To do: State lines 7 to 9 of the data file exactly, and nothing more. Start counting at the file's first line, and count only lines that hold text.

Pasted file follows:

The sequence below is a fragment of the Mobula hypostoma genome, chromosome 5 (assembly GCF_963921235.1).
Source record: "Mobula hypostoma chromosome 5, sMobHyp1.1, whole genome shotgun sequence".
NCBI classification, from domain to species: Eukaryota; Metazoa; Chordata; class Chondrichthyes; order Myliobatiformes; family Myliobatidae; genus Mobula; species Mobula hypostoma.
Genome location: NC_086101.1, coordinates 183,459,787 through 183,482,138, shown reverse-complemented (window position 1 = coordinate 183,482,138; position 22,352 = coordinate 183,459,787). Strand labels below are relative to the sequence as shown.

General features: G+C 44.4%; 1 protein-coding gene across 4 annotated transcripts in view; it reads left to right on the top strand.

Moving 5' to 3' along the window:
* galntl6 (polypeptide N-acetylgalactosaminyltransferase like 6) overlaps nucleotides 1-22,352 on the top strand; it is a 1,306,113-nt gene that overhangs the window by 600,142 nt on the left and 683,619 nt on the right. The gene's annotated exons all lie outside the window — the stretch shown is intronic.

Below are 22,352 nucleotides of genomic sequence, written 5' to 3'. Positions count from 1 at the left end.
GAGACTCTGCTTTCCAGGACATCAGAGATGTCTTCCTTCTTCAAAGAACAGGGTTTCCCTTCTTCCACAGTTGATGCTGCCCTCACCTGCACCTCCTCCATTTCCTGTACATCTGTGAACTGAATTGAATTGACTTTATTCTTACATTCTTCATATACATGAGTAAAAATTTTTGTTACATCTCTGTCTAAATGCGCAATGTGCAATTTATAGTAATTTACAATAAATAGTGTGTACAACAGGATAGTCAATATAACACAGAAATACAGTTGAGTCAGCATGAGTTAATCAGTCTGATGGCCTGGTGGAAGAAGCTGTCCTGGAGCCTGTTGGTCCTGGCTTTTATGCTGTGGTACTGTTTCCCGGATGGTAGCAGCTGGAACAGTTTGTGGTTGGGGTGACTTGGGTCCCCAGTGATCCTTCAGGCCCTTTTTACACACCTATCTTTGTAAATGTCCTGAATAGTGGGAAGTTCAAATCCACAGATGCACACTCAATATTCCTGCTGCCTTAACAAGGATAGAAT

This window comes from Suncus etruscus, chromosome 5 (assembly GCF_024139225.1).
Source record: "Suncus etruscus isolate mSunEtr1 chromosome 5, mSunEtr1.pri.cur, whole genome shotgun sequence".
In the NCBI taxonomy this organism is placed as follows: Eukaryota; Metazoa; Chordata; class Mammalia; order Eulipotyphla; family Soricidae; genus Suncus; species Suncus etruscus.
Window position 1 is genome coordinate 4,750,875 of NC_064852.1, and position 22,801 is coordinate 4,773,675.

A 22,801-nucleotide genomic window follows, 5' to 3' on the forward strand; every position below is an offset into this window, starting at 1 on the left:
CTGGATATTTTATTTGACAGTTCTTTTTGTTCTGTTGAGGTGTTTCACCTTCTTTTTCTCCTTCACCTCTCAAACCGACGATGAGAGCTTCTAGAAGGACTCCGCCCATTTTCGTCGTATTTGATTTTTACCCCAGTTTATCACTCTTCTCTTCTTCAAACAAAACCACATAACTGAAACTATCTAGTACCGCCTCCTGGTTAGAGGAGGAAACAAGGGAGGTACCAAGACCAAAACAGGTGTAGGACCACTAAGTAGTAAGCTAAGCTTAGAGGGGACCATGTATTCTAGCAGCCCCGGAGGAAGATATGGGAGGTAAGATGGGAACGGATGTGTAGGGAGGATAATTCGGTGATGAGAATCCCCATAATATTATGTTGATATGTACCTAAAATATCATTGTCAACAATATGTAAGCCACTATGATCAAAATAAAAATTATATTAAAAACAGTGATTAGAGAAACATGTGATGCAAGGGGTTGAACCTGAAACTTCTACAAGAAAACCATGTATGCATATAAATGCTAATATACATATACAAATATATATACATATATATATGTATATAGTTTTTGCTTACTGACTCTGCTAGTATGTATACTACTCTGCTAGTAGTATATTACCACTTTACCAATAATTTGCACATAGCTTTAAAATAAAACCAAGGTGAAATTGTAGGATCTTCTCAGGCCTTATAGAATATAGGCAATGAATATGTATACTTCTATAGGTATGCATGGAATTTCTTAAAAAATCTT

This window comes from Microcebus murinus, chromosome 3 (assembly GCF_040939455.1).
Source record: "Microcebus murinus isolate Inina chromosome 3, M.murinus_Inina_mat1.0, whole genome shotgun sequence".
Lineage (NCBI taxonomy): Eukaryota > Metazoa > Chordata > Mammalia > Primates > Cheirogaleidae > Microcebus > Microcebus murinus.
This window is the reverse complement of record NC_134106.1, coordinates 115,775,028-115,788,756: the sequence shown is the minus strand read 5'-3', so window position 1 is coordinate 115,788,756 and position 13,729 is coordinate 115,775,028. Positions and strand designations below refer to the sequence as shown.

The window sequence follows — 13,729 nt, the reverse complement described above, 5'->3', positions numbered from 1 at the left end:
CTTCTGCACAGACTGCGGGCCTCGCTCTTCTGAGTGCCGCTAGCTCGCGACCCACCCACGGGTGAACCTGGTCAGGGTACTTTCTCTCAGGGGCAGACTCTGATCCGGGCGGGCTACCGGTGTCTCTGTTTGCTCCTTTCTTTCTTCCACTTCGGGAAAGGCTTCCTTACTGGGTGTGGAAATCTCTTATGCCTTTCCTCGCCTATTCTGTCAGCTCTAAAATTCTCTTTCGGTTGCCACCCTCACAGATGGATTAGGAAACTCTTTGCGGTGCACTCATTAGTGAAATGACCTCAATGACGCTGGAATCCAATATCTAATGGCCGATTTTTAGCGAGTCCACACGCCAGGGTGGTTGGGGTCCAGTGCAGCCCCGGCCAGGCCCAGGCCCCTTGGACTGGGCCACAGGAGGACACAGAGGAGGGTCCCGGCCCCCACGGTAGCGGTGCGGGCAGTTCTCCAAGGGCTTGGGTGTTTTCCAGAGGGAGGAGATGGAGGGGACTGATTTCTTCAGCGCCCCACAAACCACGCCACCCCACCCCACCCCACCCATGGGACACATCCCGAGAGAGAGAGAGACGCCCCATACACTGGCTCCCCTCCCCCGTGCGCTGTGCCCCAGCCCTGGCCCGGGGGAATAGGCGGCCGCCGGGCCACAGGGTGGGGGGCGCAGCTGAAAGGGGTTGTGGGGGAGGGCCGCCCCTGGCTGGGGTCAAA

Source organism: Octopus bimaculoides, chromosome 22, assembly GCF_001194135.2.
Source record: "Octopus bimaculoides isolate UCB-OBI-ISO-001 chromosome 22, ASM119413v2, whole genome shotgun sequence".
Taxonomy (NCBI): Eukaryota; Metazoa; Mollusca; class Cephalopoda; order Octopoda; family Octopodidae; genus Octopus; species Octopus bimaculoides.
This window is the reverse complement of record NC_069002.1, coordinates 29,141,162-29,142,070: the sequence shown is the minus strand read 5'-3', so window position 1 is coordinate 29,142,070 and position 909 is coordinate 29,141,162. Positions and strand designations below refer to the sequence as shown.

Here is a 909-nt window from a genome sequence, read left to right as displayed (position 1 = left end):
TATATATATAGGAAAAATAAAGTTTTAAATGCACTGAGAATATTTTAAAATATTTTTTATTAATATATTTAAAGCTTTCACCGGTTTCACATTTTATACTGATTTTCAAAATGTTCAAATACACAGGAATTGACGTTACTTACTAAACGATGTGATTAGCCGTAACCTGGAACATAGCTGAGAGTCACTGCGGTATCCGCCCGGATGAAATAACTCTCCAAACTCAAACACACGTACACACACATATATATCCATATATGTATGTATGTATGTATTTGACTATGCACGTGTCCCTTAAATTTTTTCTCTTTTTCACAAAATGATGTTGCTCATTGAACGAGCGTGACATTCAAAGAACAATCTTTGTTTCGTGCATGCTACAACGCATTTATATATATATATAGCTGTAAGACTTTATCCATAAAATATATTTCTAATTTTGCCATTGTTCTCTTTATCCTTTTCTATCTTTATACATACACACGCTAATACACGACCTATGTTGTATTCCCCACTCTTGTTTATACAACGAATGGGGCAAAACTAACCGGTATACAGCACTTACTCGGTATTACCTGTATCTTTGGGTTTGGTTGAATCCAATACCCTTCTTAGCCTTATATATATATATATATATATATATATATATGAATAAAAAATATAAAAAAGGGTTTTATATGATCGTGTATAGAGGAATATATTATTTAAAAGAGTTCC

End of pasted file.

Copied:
* galntl6 (polypeptide N-acetylgalactosaminyltransferase like 6) overlaps nucleotides 1-22,352 on the top strand; it is a 1,306,113-nt gene that overhangs the window by 600,142 nt on the left and 683,619 nt on the right. The gene's annotated exons all lie outside the window — the stretch shown is intronic.

Below are 22,352 nucleotides of genomic sequence, written 5' to 3'. Positions count from 1 at the left end.
GAGACTCTGCTTTCCAGGACATCAGAGATGTCTTCCTTCTTCAAAGAACAGGGTTTCCCTTCTTCCACAGTTGATGCTGCCCTCACCTGCACCTCCTCCATTTCCTGTACATCTGTGAACTGAATTGAATTGACTTTATTCTTACATTCTTCATATACATGAGTAAAAATTTTTGTTACATCTCTGTCTAAATGCGCAATGTGCAATTTATAGTAATTTACAATAAATAGTGTGTACAACAGGATAGTCAATATAACACAGAAATACAGTTGAGTCAGCATGAGTTAATCAGTCTGATGGCCTGGTGGAAGAAGCTGTCCTGGAGCCTGTTGGTCCTGGCTTTTATGCTGTGGTACTGTTTCCCGGATGGTAGCAGCTGGAACAGTTTGTGGTTGGGGTGACTTGGGTCCCCAGTGATCCTTCAGGCCCTTTTTACACACCTATCTTTGTAAATGTCCTGAATAGTGGGAAGTTCAAATCCACAGATGCACACTCAATATTCCTGCTGCCTTAACAAGGATAGAAT